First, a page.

Coriats Trust Company spoke to Trust and Probate Litigation partner Geoff Kertesz about the latest trends in offshore trusts disputes and what he and the team are seeing in practice in the context of their clients.
This interview was conducted as part of Coriats’ Global Trust Trends Mini Series. Geoff also looks ahead to 2023 and how the trusts disputes landscape might continue to shift.
What are the major trends you have seen in trusts disputes over the past 12 months?
In the past, families often restructured trusts with little to no input from most of the family. Over the last year or so, these restructuring exercises have often become more contentious as different branches and generations wish to have their views considered in the larger restructuring.
How do you expect these trends to play out in 2023 and beyond?
As families become less ‘nuclear’ and the generational shift continues, there will only be more viewpoints to consider and, necessarily, this will lead to more friction.
What are the main issues international families are dealing with and how should their professional trustees and advisors be helping them deal with these?
Families are highly mobile and may, completely inadvertently, expose their structures to risk by doing something that anyone would consider ‘normal’. This could include buying a property in a country that imposes forced heirship, marrying an ‘accidental American’, not entering into a pre-nuptial agreement, and so on. It is all about getting the right advice in the right jurisdictions and, more importantly, at an early stage.
What advice would you give to wealthy families when it comes to appointing a professional trustee? What do you look for when asked to recommend new or replacement trustees to your clients?
We look for professional trustees who have a history of working in respected jurisdictions that have strong regulation and experienced local lawyers in the event things go wrong. Families rarely come to us because they are happy with their existing trustees! So we also look for trustees who are happy to take on a ‘distressed’ structure and improve communication going forward.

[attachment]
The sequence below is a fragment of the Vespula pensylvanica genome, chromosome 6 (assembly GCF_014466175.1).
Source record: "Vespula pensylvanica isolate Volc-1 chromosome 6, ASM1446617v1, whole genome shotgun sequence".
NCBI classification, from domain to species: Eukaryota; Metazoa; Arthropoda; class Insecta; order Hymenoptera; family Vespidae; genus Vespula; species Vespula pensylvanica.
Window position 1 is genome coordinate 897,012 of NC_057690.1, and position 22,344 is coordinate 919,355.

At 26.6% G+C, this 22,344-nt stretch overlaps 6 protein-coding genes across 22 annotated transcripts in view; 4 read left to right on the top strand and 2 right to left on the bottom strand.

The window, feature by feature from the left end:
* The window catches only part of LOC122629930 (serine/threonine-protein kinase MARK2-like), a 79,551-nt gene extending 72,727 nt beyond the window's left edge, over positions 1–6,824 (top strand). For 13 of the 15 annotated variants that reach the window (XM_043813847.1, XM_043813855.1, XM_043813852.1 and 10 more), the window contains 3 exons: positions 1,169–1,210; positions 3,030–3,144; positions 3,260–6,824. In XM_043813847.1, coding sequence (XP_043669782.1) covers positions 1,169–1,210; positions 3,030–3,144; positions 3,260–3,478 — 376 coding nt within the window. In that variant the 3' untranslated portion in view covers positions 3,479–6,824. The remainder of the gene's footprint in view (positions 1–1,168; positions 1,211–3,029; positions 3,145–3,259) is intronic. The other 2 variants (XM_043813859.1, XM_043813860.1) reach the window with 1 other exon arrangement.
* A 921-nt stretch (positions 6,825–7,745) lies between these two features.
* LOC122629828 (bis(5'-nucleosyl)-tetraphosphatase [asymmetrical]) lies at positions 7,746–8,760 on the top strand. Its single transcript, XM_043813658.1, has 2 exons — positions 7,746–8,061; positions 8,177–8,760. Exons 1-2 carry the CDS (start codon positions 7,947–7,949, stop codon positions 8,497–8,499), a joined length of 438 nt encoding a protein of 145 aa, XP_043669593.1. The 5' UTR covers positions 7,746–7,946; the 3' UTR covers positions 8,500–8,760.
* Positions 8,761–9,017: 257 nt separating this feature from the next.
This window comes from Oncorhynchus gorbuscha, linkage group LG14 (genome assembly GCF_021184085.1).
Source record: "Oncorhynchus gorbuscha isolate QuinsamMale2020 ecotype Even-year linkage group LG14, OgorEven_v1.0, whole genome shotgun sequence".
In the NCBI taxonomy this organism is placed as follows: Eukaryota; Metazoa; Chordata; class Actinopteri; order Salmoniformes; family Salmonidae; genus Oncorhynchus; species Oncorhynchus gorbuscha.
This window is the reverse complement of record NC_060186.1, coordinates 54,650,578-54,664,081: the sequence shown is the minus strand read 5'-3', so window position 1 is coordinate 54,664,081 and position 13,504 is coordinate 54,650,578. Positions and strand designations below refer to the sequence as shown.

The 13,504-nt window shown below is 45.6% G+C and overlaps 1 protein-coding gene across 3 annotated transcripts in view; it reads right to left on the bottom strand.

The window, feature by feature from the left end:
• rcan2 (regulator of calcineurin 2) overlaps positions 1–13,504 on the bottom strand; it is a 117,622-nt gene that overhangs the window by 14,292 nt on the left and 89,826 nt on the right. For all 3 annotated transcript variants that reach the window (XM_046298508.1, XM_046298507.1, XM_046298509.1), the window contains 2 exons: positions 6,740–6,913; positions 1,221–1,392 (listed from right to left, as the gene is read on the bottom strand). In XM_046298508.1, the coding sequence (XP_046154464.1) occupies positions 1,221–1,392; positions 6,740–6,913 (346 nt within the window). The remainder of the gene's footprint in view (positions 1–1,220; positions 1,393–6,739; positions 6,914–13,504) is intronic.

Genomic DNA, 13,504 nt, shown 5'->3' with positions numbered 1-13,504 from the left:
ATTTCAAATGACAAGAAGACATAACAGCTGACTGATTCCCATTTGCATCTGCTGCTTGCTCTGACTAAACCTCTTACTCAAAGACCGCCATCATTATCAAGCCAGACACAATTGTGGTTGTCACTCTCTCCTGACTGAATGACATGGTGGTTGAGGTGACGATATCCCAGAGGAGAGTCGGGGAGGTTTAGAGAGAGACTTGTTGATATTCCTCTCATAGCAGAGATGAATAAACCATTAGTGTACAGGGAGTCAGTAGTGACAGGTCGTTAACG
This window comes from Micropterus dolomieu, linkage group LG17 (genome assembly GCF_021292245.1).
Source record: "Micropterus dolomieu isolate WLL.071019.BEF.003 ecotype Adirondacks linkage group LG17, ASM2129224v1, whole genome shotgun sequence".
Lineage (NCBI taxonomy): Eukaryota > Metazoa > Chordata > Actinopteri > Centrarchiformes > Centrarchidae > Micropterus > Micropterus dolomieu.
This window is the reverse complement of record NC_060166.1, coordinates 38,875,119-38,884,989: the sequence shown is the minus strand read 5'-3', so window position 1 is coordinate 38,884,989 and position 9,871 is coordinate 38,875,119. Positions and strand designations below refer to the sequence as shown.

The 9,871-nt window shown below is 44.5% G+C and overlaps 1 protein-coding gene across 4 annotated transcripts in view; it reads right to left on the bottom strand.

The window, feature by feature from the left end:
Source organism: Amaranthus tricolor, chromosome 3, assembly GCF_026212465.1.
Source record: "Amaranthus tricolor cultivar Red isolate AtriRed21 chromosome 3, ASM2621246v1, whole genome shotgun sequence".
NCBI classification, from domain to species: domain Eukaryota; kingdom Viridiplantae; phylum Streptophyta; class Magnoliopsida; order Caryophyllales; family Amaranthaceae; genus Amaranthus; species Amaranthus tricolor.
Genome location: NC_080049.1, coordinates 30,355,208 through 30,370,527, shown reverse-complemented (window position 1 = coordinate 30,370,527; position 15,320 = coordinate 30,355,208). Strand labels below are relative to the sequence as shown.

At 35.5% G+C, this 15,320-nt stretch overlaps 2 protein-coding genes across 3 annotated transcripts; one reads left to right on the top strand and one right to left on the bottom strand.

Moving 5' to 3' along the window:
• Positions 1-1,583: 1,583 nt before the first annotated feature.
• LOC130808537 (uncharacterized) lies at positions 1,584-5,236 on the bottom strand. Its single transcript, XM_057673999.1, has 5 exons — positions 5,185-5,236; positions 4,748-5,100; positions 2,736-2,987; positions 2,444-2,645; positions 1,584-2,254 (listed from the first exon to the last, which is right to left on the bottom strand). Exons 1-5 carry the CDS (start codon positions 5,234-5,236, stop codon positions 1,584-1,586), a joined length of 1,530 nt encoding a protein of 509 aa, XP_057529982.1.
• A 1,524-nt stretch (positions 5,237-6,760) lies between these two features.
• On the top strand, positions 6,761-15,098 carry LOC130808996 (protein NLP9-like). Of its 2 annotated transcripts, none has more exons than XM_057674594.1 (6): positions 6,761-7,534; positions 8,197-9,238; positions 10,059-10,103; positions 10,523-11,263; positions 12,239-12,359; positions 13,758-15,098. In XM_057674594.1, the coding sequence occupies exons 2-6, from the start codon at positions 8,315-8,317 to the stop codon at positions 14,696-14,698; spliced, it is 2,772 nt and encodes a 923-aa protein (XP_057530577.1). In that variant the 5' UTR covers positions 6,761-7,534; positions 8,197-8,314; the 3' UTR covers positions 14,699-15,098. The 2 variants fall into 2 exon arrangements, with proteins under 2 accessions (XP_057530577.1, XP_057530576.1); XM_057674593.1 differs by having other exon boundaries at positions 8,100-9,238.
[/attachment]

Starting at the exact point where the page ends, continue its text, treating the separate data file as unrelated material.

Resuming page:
What are your top tips for avoiding trust disputes?
Communication, communication, communication. If a dispute is going to happen, it’s almost always due to family dynamics and it’s going to happen, and there’s really nothing that can be done to stop it. But communication in advance can often stave off a dispute.
What is your sage advice when families have fallen out and a trust is in dispute?
Keep talking. Or, more likely, start talking! Don’t do anything rash. And while it may sound self-serving, speak to a lawyer early on. This is what we do every day and we can help.
How does your practice typically interface with offshore trust companies and their clients and what kind of legal advice do you offer in this field?
We do not have overseas offices so we are used to working closely alongside offshore trust companies and their existing local advisors. We are adept at coordinating litigation among various jurisdictions but we leave the substantive local advice to the local advisors who have the ‘on the ground’ experience.
You can find further information regarding our expertise, experience and team on our Trust and Probate Litigation page.
If you require assistance from our team, please contact us.
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